Irons feature a sleek and powerful look
There’s a lot to unpack and put back together when you’re building an iron that gives higher launch and more distance but with soft feel and good looks. The folks at Callaway believe they have the whole package with the Apex 19 irons.
“We’ve identified a category of players who want to look at a great-looking iron but want extra performance,” says Steven Sourigno, a product manager at Callaway. “Playing a forged cavity back takes a little more skill but because we’re able to incorporate some technology, why not make a player’s iron look really good and provide all the benefits of technology added to the club? It’s the best of both worlds and it’s a no-brainer.”
The Apex 19 starts with a 360 face cup construction forged with 1025 carbon steel. That allows the forged face to flex at impact, which creates more ball speed. Tungsten is placed at strategic points in the head to position the center of gravity [CG] optimally, which makes for higher-flying long irons and more controlled short irons. Callaway’s urethane microspheres create the desired sound and feel.
“What we’re able to do with this new construction, learning from what we had done previously, when we combine the urethane microspheres and the tungsten, we’re able to make an iron that perfectly crafted for optimum ball flight with a players’ preferred shape,” Sourigno said. “The ball speed gains translate into more distance. We’re able to get the technology into such a compact shape.
“Our multi-material construction, we’re able to execute in this way to find tune the CG throughout the set. There’s different tungsten in the longer clubs than in the scoring clubs, where we place the CG in different areas to provide optimum ball flight. You want a short iron to have a certain CG characteristic that will allow for a flighted shot so you can attack the pin. In the long irons, we place that CG lower in the head to give you a higher ball flight and softer landing shots.”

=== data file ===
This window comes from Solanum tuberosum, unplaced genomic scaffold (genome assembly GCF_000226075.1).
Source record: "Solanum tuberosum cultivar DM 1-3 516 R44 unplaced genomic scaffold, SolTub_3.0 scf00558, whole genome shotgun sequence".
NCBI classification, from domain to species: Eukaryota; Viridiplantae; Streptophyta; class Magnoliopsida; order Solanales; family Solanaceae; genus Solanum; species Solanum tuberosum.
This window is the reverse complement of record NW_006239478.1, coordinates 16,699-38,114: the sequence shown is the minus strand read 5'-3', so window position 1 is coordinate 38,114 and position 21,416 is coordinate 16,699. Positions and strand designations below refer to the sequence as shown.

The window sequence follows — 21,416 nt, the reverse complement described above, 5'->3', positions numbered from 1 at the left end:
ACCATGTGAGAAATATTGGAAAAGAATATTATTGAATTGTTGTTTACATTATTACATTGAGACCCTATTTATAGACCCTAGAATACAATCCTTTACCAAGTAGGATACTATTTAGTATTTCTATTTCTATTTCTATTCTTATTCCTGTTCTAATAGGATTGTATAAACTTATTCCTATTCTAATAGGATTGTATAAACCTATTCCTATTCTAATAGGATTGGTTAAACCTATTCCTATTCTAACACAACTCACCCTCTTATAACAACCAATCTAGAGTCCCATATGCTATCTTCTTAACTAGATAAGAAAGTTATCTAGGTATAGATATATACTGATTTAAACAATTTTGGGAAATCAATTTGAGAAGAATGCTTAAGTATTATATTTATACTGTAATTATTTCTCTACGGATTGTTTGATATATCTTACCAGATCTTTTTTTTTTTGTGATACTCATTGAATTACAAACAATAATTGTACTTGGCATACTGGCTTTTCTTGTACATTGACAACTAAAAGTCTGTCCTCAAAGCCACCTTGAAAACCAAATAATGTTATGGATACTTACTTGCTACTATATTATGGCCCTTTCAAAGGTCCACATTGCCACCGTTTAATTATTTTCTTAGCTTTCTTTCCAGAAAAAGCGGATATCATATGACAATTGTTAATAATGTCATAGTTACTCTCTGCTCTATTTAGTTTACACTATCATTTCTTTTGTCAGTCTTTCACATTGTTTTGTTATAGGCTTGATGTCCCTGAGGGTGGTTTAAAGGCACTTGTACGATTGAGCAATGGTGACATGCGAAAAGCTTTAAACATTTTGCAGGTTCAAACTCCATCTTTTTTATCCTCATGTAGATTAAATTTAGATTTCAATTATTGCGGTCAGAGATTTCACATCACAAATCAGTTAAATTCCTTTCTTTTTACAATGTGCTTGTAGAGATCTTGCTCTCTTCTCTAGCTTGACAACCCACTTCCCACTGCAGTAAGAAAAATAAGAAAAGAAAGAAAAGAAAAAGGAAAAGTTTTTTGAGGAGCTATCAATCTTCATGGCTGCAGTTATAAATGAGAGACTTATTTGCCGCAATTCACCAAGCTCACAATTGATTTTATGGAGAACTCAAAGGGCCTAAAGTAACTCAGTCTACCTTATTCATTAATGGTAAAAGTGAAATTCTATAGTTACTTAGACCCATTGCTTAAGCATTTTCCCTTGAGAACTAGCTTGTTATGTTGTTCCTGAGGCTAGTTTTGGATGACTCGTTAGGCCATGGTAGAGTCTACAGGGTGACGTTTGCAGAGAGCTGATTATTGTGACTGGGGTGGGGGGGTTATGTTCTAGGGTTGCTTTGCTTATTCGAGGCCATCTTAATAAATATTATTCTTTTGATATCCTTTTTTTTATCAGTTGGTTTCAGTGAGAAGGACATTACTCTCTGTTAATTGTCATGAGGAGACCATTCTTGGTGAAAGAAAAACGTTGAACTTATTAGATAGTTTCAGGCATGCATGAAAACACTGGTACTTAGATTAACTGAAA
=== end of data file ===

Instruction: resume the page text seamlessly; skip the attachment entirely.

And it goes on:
Some of the chatter in the equipment world revolves around how much stronger lofts are being used in irons these days. It hasn’t been that long ago that a pitching wedge was 48 degrees. Now, they can be as strong as 43 degrees. Critics say that the extra distance is merely a function of loft-jacking.
“I will say, it will be one thing if you were to take an iron from a couple of years ago, use the same lofts we’re using now and go out and play them,” Sourigno said. “The ball won’t fly the same, it will be lower and the irons will dig more. There are a lot of things that go into a players’ iron. Loft is not the end-all, be-all. There’s a lot of research and a lot of design that go into the way it works.”
Mike Purkey has written about golf for more than 30 years for a number of publications, including Golf Magazine and Global Golf Post. He lives in Charlotte, N.C.